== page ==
Omri Ceren provides this email update on today’s developments in the Persian Gulf, reported in this brief Reuters story:
It’s been a busy two hours, but some clarity is starting to emerge about the Iranian seizure of a cargo vessel in the Strait of Hormuz. The vessel is the M/V Maersk Tigris and sails under a Marshall Islands flag. It was intercepted by Iranian navy patrol crafts earlier today and sent a distress call, and which point it was contacted by US naval assets who streamed to the area to monitor the confrontation. The vessel was ordered to sail into Iranian waters and refused, at which point the Iranians fired shots across her bow, and the master complied. It’s now in the Iranian port of Bandar Abbas.
There is a dispute over whether the M/V Maersk Tigris was in international waters when it was initially intercepted. The Pentagon seems to have told journalists this morning that it was transiting through Iranian territorial waters. Defense analysts are posting maps showing otherwise (https://twitter.com/PatMegahan/status/593073911786377216).
A few things you’re likely to be hearing as the afternoon kicks off:
(1) The U.S. is treaty-bound to defend the security of the Marshall Islands. To what extent will the US be obligated to act in response to functionally unspinnable Iranian aggression? Keep in mind that in two weeks the President will be personally in a room floating security assurances to the Gulf, promising that the U.S. will protect them from future Iranian aggression.
The Republic of the Marshall Islands (RMI) is a sovereign nation. While the government is free to conduct its own foreign relations, it does so under the terms of the Compact. The United States has full authority and responsibility for security and defense of the Marshall Islands, and the Government of the Marshall Islands is obligated to refrain from taking actions that would be incompatible with these security and defense responsibilities. (http://www.state.gov/r/pa/ei/bgn/26551.htm)
(2) The administration just wrapped up a week of insisting that under no circumstances would it allow Iran to interfere with shipping in the area. It’s unclear how that can be reconciled with what the Iranians just did.
White House Press Secretary Josh Earnest, April 21: “principal goal of this operation is to maintain freedom of navigation and free flow of commerce in the Gulf of Aden and the Red Sea… would send a clear signal about our continued insistence about the free flow of commerce and the freedom of movement in the region… this is a clear statement about our commitment to ensuring the free flow of commerce in this important region of the world” (https://www.whitehouse.gov/the-press-office/2015/04/21/press-briefing-press-secretary-josh-earnest-4212015)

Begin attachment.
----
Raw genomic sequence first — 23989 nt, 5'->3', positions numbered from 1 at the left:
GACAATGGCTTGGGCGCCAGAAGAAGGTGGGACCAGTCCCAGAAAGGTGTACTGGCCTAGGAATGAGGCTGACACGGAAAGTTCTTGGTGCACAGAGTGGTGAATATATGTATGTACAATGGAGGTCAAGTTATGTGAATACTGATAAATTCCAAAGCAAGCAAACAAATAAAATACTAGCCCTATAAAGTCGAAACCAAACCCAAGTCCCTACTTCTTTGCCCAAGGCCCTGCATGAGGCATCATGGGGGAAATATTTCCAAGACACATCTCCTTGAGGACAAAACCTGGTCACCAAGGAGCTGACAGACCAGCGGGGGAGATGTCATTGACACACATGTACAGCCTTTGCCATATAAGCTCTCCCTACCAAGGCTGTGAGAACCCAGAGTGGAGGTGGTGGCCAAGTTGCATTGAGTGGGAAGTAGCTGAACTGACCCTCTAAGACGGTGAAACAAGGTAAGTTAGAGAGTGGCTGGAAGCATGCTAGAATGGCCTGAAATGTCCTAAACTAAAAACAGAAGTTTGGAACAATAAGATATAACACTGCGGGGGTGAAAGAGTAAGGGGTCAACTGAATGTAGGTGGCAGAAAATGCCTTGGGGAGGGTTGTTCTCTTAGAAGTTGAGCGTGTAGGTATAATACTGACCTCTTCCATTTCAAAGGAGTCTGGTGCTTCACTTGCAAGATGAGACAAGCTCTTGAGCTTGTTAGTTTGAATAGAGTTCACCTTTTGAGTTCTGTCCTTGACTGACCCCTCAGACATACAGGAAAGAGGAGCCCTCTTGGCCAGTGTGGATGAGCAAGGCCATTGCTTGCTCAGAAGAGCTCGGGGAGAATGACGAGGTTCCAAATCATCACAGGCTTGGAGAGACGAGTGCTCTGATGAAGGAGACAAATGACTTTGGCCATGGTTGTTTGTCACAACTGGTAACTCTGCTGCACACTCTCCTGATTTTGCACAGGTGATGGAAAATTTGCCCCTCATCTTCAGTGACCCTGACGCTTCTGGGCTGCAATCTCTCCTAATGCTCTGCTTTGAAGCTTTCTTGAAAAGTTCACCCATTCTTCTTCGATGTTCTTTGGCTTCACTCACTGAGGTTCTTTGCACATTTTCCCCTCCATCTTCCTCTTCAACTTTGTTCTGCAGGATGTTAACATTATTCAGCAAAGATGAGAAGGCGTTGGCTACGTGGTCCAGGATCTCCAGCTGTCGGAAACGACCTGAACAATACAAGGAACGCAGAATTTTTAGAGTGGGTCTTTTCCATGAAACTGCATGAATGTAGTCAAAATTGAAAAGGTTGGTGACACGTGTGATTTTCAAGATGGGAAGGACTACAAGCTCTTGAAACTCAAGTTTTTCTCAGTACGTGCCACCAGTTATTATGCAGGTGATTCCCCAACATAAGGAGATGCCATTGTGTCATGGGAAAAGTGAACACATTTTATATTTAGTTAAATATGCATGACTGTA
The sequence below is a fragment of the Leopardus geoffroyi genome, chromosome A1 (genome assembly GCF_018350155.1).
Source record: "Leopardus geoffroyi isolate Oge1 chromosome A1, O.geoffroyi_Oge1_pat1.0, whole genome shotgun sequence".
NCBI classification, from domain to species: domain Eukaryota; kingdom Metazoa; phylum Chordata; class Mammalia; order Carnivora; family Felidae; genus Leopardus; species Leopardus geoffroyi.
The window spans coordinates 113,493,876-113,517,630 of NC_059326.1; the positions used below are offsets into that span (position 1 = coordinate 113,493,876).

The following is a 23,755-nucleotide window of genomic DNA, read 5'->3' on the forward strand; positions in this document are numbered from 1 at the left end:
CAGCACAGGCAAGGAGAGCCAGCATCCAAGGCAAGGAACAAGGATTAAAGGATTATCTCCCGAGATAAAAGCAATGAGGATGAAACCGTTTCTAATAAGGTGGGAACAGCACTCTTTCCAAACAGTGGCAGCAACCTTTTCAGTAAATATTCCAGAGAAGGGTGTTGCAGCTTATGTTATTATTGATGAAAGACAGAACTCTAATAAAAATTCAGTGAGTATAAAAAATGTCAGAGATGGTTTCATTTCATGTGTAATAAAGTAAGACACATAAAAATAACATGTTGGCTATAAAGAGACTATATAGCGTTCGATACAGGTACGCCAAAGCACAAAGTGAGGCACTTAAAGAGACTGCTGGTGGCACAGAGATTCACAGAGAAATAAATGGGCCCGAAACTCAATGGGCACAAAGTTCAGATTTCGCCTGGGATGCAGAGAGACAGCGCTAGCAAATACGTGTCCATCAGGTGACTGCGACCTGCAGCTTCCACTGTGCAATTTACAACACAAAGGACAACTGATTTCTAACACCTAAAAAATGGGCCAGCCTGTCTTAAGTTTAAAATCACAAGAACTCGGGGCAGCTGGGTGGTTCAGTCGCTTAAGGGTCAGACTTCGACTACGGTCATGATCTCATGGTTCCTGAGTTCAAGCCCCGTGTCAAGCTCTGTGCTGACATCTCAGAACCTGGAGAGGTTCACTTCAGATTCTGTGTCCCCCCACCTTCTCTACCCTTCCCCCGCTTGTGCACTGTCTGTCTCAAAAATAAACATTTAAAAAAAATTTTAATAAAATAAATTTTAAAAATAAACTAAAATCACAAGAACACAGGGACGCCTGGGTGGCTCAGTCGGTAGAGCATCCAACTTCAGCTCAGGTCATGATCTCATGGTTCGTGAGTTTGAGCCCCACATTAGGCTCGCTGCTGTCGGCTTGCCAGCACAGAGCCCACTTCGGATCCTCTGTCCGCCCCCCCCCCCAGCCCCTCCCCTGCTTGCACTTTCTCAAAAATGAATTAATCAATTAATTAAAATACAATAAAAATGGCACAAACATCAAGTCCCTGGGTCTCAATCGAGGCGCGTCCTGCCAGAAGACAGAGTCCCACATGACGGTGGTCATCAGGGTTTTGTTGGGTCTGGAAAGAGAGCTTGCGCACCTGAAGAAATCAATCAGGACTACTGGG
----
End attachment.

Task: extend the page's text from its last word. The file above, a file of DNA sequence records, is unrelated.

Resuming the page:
State Department Spokesperson Marie Harf, April 21: “I think the Defense Department may have already addressed this in their briefing today, but there were reports about these U.S. ships that have been moved. And I want to be very clear, just so no one has the wrong impression, that they are not there to intercept Iranian ships, to do issues like that; that the purpose of moving them is only to ensure the shipping lanes remain open and safe. I think there was some misreporting and confusion on this, and I just wanted to be very clear.” (http://www.state.gov/r/pa/prs/dpb/2015/04/240950.htm)
Pentagon spokesman Col. Steve Warren, April 21: “[U.S. warships] are operating [in the Arabian Sea] with a very clear mission to ensure that shipping lanes remain open, to ensure there’s freedom of navigation through those critical waterways, and to help ensure maritime security…By having U.S. ships in the region, we…preserve options should the security situation deteriorate to the point where there is a problem or a threat to freedom of navigation or to the shipping lanes or to overall maritime security.” (http://www.defense.gov/news/newsarticle.aspx?id=128634)
(3) What the hell are the Iranians doing playing chicken with the U.S. Navy on the same day that the full Senate takes up debate on Corker-Menendez? Business Insider’s national security and military editor Armin Rosen had one of the early lines on this:
Whatever else is going on, IRGCN just baited a Burke-class US destroyer into a confrontation in the world’s busiest oil chokepoint (https://twitter.com/ArminRosen/status/593076865922891779)